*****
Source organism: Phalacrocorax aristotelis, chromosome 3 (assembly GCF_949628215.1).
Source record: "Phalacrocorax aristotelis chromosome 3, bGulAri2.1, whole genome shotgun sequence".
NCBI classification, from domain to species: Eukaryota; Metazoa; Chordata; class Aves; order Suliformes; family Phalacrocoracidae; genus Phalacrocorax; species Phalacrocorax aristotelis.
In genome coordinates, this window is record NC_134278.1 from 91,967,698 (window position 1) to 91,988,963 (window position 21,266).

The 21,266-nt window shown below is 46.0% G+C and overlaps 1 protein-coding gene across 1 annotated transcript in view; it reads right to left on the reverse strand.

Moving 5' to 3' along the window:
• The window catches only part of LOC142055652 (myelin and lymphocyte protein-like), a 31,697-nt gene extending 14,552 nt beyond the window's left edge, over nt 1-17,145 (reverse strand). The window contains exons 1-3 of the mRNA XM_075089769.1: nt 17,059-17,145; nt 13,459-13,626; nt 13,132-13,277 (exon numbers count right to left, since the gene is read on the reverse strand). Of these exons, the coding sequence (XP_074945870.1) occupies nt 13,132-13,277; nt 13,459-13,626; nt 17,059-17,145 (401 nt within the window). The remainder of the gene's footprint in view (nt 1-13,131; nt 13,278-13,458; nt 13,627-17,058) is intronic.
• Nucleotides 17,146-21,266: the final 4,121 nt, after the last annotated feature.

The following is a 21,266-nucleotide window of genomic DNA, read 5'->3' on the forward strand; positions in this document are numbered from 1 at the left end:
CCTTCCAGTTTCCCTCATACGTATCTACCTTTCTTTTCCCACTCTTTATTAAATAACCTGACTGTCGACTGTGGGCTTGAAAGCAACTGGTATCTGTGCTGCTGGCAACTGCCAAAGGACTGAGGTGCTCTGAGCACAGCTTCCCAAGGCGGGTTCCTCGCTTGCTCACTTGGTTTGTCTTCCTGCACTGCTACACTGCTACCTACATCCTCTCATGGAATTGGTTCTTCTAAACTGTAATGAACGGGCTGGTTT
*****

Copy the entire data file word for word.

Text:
Source organism: Phalacrocorax aristotelis, chromosome 3 (assembly GCF_949628215.1).
Source record: "Phalacrocorax aristotelis chromosome 3, bGulAri2.1, whole genome shotgun sequence".
NCBI classification, from domain to species: Eukaryota; Metazoa; Chordata; class Aves; order Suliformes; family Phalacrocoracidae; genus Phalacrocorax; species Phalacrocorax aristotelis.
In genome coordinates, this window is record NC_134278.1 from 91,967,698 (window position 1) to 91,988,963 (window position 21,266).

The 21,266-nt window shown below is 46.0% G+C and overlaps 1 protein-coding gene across 1 annotated transcript in view; it reads right to left on the reverse strand.

Moving 5' to 3' along the window:
• The window catches only part of LOC142055652 (myelin and lymphocyte protein-like), a 31,697-nt gene extending 14,552 nt beyond the window's left edge, over nt 1-17,145 (reverse strand). The window contains exons 1-3 of the mRNA XM_075089769.1: nt 17,059-17,145; nt 13,459-13,626; nt 13,132-13,277 (exon numbers count right to left, since the gene is read on the reverse strand). Of these exons, the coding sequence (XP_074945870.1) occupies nt 13,132-13,277; nt 13,459-13,626; nt 17,059-17,145 (401 nt within the window). The remainder of the gene's footprint in view (nt 1-13,131; nt 13,278-13,458; nt 13,627-17,058) is intronic.
• Nucleotides 17,146-21,266: the final 4,121 nt, after the last annotated feature.

The following is a 21,266-nucleotide window of genomic DNA, read 5'->3' on the forward strand; positions in this document are numbered from 1 at the left end:
CCTTCCAGTTTCCCTCATACGTATCTACCTTTCTTTTCCCACTCTTTATTAAATAACCTGACTGTCGACTGTGGGCTTGAAAGCAACTGGTATCTGTGCTGCTGGCAACTGCCAAAGGACTGAGGTGCTCTGAGCACAGCTTCCCAAGGCGGGTTCCTCGCTTGCTCACTTGGTTTGTCTTCCTGCACTGCTACACTGCTACCTACATCCTCTCATGGAATTGGTTCTTCTAAACTGTAATGAACGGGCTGGTTT